By far the biggest leg of the race, the monster trek was, for us, an 18 mile, 10 hour hike on and around The Long Path - a length of mostly secluded singletrack trail through the forested mountains of the area. Although the trail skirts many of the mountains along the way, the RDs made sure to remedy that by placing hilltop CPs off-trail as needed, resulting in 10 or so major ascents for the leg. Except for a couple hours, this trek occupied the entire night portion of the race. The woods were fairly open and breezy and temps weren't too bad, making this leg quite tolerable despite the length (and heights). We raced well through the night with no major issues. We were alone for the majority of the time with the exception of trekking with Team NYARA-Breakaway for a mile or so and few brief encounters with other folks. Finding and including a big trek like this, in the northeast, in a 24 hour race, was a major strong point of the race course.

We strode into TA6, in Elm Ridge forest, the site of a nice network of MTB trails, to begin the final bike leg. This was around 4:00 AM. We had until 10:00 AM to make it to the finish line. We had to figure out a route to hit as many CPs as possible in Elm Ridge while still leaving time to ride to back to Windham and make it up and over Cave Mtn before rolling in to the finish line at the VFW. After cramming some fluids, caffeine and calories into our protesting stomachs, we were off. The leg started inauspiciously by me leaving the passport (where we mark all our CP punches) at the TA, costing a little time. Then we were onto the trails. They varied from annoying baby-head fields to rad bermed-out downhill rippers. We were slowed down a little by fatigue and a minor nav mixup but we made it through this section relatively successfully, if on fumes. It was nice to be on full suspension for this bike leg, as even the flowier stuff was chock full o' rocks.

After a short road ride down and UPhill, we arrived at the backside of Cave Mtn. The course finale was a World Cup downhill bike course at Windham Bike Park, on the flip side of the Mtn. As one would expect, ripping downhill from the top of Cave Mtn required that we first ascend it. Our provided route for this was a grass and dirt strip that went directly 1000 vertical ft up the mountain over only 1.5 miles (i.e., steep). We rode a couple short sections but this climb was basically a 30 minute hike-a-bike. The suckiness of this section was unmitigated by anything other than the almost laughable level of suckiness of this section. We put our noses to the grindstone, eventually passed a couple teams, and went up and over the summit around 9:00 - plenty of time to finish.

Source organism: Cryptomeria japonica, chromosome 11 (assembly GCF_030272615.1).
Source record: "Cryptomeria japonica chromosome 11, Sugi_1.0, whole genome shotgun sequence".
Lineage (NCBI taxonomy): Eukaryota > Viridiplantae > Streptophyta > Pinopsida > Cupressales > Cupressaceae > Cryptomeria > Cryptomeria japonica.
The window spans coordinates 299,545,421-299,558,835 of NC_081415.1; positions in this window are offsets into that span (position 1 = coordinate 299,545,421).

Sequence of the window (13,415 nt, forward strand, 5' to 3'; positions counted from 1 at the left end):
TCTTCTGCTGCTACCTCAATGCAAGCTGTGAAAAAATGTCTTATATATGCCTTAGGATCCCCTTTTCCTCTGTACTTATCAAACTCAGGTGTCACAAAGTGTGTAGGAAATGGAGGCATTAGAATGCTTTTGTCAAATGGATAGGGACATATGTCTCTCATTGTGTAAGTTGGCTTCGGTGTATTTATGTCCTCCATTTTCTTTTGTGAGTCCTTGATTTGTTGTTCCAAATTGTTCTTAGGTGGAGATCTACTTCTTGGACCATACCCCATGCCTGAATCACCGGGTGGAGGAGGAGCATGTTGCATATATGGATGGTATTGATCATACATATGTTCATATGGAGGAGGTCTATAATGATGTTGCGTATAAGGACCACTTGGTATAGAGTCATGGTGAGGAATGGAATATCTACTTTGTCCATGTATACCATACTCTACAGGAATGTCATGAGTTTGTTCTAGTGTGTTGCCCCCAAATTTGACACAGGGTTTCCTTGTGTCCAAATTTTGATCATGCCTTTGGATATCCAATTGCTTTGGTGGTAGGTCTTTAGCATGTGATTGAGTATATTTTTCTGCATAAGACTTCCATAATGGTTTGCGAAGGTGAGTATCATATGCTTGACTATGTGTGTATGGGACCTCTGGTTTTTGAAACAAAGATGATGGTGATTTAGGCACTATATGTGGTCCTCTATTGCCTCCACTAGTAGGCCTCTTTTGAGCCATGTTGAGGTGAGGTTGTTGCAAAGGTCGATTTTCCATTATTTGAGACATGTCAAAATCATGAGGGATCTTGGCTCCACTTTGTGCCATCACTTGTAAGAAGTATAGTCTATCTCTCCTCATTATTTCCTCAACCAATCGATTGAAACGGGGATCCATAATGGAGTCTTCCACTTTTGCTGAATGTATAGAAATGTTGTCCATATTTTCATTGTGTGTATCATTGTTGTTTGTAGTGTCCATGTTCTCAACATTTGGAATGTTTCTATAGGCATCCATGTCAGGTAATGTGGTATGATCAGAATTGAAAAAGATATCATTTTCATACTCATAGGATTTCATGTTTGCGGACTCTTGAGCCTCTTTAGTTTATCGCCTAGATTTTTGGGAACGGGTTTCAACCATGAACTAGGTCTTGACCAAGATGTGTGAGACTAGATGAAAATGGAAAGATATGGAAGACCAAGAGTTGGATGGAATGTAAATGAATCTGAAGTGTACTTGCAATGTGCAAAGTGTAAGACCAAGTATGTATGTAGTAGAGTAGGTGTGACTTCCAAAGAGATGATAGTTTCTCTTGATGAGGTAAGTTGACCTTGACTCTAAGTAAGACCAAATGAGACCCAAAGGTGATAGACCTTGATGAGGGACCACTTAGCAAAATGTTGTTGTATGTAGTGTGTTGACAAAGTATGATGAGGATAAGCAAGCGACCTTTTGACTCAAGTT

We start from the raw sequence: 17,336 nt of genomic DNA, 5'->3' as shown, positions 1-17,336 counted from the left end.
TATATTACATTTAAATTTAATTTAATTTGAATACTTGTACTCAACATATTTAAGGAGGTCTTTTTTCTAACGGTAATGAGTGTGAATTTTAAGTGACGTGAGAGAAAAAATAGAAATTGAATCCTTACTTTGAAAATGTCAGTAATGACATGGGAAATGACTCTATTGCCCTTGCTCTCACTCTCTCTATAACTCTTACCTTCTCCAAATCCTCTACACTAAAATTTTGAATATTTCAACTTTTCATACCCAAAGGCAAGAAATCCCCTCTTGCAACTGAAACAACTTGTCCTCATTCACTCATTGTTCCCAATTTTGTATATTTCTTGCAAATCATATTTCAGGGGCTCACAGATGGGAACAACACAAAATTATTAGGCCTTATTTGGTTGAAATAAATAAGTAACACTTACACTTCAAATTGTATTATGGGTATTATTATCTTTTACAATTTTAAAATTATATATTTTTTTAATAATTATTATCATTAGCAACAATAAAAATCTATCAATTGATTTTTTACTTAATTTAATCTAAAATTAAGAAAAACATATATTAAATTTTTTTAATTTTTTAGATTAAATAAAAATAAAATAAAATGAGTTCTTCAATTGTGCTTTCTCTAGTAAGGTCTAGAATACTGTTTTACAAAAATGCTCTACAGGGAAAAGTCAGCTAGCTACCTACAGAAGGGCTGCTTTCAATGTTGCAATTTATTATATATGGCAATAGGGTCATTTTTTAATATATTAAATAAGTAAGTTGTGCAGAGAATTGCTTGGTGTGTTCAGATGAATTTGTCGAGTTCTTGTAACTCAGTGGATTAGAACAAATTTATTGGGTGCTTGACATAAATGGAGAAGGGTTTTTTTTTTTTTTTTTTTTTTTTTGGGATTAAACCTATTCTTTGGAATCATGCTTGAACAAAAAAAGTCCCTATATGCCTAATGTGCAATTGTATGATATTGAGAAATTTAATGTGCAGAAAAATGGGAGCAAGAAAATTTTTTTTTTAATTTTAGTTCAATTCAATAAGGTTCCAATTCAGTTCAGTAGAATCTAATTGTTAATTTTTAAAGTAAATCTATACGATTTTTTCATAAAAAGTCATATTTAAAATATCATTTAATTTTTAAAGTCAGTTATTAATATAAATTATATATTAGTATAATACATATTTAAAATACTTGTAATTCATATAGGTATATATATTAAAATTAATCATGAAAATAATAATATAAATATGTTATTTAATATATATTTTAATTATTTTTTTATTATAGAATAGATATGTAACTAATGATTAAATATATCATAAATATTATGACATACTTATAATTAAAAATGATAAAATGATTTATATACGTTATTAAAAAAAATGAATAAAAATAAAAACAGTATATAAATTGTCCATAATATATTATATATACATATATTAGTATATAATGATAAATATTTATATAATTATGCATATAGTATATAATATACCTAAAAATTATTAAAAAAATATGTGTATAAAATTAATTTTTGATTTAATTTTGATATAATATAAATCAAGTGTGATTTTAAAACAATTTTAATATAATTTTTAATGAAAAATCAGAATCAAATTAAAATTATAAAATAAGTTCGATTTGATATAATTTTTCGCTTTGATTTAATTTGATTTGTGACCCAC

Although rocketing downward on a professionally built DH course is not in the wheelhouse of most adventure racers, us included, we managed a speedy but safe-enough descent through the park and rolled into the VFW with time to spare.

Photo: North Atlantic Dirt

After the race, we were met with more hospitality from the race crew, volunteers and VFW members, the latter preparing and serving a satisfying breakfast buffet. We came in 7th overall out of 37(?) teams and felt very good about our performance.

This was an amazingly laid out course in a great area for racing with tight race-day organization. We loved this race and give huge kudos to our RD/RO team of Aaron Courain and Eric Caravella, as well as the rest of the race crew, volunteers, VFW and sponsors - thank you!

Tuesday, June 19, 2018

Maine Summer Adventure Race 24 hr, Strong Machine Adventure Racing

This was my 3rd trip north to do the Maine Summer Adventure race organized by our friends at Strong Machine. The 2016 version was an 8-hour race that Mason did with son, Reed.  The 2017 offering was a 10-hour affair we returned for. This year's 24-hour race, like the others, was based out of Hidden Valley Nature Center in Jefferson, ME and featured a Rob and Mason 2-man team. Rob had just come down with a cold but was going to tough it out.

I suffer like a dog (where does that saying come from?) in hot, humid weather so I had been anxiously watching the forecast leading up to the race. It initially looked pretty good but the forecast temps kept creeping up over the course of the week, with some increasing humidity, as I assumed it would. We had just come off a week-long stretch of crisp dry weather and cool clear nights, but I should know that race days will never fall on those kind of days.

So much suffering...